Hepatitis C, Drug Dependency Lend to Cortical Volume Deficit in Alcoholics

Article

A new assessment of the association between alcoholism and brain structure is emphasized by current data indicating a major increase of 106.7% in alcohol use disorder in the US population aged 65 years or older.

George F. Koob, PhD

George F. Koob, PhD

Cortical volume deficit in adults with alcohol dependence is accelerated by drug dependence or hepatitis C virus (HCV) infection comorbidity, according to a new study.

A team of California-based researchers conducted a cross-sectional, longitudinal study of magnetic resonance imaging (MRI) data from April 2003 to March 2017. The 826 structural MRI images were collected for 421 participants — 222 being individuals with alcohol dependence, and 199 being age-controlled matches, parcellated with a common atlas, and adjusted for brain volume.

Of the participants, longitudinal data were available on 116 participants with alcohol dependence and 96 control participants. Researchers were gauging the prevalence of comorbidities such as drug dependence and HCV infection with cortical volume deficit in patients with and without alcohol dependence. They noted that it’s been established through previous documented neuroimaging and postmortem analysis that chronic alcohol consumption can cause brain shrinkage.

A new assessment of the association between alcoholism and brain structure is emphasized by current data indicating a major increase of 106.7% in alcohol use disorder (AUD) in the US population aged 65 years or older. Such an increase would affect 3.1% of that population.

Researchers also noted an increasing AUD prevalence in younger adults — from 44.4% in persons aged 18 to 29; 47.7% in persons aged 30 to 44; and 81.5% in persons aged 45 to 64. Despite this, current research lacks focus on the longitudinal change of regional cortical volume in large samples of adults with alcohol dependence.

The alcohol-dependent patient population was mostly men (70.3%), with a mean age of 48 years. They reported mean volume deficits in the frontal (t= -5.732, P < 0.001); temporal (t= -3.151; P — 0.002); parietal (t= -5.063; P < 0.001); cingulate (t= -3.170; P = 0.002); and insular (t= -4.920; P < 0.001) cortices. Researchers noted the deficits were more prominent in the front subregions, and were not sex-dependent.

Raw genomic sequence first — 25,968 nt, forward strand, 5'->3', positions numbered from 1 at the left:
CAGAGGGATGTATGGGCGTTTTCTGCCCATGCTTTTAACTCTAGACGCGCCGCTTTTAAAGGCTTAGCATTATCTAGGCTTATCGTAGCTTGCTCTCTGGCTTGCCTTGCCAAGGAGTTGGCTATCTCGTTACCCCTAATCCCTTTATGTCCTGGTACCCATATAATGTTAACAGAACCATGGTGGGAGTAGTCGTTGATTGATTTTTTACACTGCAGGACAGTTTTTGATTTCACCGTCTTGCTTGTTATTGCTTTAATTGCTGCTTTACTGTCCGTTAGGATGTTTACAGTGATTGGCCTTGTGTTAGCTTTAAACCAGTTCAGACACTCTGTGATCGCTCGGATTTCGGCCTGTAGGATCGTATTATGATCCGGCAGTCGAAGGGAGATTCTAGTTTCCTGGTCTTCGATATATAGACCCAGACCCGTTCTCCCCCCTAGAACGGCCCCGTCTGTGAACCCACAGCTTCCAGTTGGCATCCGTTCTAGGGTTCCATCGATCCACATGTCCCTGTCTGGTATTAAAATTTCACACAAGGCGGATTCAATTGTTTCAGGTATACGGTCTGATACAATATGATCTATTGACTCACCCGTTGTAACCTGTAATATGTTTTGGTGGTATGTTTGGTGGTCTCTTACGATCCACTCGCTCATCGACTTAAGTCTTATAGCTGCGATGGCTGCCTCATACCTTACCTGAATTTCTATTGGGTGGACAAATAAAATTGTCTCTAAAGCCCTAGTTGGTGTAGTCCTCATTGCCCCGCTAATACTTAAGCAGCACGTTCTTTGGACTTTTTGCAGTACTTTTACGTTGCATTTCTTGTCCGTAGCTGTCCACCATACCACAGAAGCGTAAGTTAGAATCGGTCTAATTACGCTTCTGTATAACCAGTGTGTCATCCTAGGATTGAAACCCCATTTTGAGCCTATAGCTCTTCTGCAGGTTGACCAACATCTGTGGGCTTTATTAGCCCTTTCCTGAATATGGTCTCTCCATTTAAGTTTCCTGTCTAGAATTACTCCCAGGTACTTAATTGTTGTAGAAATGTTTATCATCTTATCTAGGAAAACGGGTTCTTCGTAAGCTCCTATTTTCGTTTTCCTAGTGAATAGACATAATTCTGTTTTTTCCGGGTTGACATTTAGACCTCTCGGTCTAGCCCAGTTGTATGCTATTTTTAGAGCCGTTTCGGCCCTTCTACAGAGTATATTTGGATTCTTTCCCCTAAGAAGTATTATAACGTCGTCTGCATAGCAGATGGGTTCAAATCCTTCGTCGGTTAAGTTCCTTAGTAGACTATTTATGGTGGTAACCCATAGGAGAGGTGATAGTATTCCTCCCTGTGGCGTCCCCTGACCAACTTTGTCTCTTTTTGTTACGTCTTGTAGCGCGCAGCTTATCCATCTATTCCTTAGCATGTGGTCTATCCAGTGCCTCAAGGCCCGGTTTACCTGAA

Alcohol-dependent participants with HCV comorbidity were shown to have greater deficits in the frontal, precentral, superior, and orbital volumes. Because the alcohol-dependent group reported a drug-dependence incidence of 54.5%, researchers examined subgroups of drug-dependent participants with alcoholism. Participants with alcohol and cocaine dependence, as well as alcohol plus opiate dependence, reported smaller frontal volumes than the participants with alcoholism but no drug dependence.

Researchers concluded that both drug dependence and HCV infection were compounding elements to alcohol dependence’s effect on frontal cortical volume. They also speculated that older adults are at a greater risk of frontal cortex effects due to alcohol — even if they begin alcohol consumption at an older age.

In an accompanying editorial to the study, George F. Koob, PhD, of the National Institute on Alcohol Abuse and Alcoholism, prosed that the frontal cortical deficits associated with aging could also influence impulsivity and compulsivity in older people — therefore increasing their risk of developing AUD.

Because of this, excessive alcohol consumption could accelerate aging, and aging may enable the AUD process through a “two-way pathophysiological interaction.”

“In short, excessive drinking in the elderly population may tap into misdirected attempts at self-regulation in which an individual takes the drug to fix the problem that the drug caused,” Koob wrote.

HCV is a comorbidity 5 times as prevalent in the baby boomer generation than other age groups. Though it may not be as frequent as the infectious disease, AUD is a condition that must be watched for in the older population.

“Given the rapidly growing aging population the United States, it is critical that we improve and implement strategies to address alcohol misuse among older drinkers,” Koob wrote.

The study, "The Role of Aging, Drug Dependence, and Hepatitis C Comorbidity in Alcoholism Cortical Compromise," was published online in JAMA Psychiatry last month.

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